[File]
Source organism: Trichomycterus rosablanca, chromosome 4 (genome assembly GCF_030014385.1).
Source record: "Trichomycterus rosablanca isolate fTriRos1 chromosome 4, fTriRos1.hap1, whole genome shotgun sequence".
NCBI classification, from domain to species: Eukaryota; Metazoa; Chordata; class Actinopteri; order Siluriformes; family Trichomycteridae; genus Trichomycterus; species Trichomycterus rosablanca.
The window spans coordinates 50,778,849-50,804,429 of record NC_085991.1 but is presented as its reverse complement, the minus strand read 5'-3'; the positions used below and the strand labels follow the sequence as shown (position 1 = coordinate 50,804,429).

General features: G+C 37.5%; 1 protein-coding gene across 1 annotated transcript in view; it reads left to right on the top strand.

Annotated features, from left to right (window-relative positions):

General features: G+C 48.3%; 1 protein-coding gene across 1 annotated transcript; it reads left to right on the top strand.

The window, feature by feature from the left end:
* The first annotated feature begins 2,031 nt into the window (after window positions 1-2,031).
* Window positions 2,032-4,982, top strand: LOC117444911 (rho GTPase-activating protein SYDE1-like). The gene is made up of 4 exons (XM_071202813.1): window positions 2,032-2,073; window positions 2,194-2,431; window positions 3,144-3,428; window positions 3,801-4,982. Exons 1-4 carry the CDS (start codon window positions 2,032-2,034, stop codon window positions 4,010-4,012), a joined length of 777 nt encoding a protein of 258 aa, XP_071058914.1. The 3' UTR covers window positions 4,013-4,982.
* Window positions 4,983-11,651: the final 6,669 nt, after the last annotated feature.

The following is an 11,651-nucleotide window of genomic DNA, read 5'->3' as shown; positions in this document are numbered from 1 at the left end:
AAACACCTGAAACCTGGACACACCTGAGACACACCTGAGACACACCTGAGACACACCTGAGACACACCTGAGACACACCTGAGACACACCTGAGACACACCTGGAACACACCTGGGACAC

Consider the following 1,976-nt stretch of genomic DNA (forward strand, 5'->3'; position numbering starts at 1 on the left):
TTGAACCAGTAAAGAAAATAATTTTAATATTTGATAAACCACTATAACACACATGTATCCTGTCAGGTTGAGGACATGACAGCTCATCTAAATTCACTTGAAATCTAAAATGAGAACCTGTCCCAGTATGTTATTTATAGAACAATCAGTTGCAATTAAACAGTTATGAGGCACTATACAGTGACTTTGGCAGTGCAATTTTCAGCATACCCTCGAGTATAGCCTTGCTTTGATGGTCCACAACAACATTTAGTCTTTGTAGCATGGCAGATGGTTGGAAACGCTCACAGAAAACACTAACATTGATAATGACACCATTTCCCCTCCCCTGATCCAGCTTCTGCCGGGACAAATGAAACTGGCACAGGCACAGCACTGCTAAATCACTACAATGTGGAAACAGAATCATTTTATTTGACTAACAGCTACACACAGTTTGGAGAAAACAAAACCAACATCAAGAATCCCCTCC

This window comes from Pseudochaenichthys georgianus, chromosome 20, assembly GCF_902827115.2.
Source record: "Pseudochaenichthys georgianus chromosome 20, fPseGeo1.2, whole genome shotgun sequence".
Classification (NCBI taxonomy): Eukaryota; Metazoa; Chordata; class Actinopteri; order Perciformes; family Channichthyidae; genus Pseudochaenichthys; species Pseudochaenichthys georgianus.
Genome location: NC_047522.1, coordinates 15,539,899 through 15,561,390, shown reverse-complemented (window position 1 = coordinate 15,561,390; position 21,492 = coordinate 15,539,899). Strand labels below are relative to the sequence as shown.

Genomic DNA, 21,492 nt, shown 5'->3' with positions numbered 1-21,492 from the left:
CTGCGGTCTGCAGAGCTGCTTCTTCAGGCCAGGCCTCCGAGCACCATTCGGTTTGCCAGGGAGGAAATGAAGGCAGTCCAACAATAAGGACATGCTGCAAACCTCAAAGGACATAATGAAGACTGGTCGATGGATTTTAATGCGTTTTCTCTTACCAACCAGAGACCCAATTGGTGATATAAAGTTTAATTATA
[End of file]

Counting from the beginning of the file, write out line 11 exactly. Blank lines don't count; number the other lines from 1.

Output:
* Window positions 4,983-11,651: the final 6,669 nt, after the last annotated feature.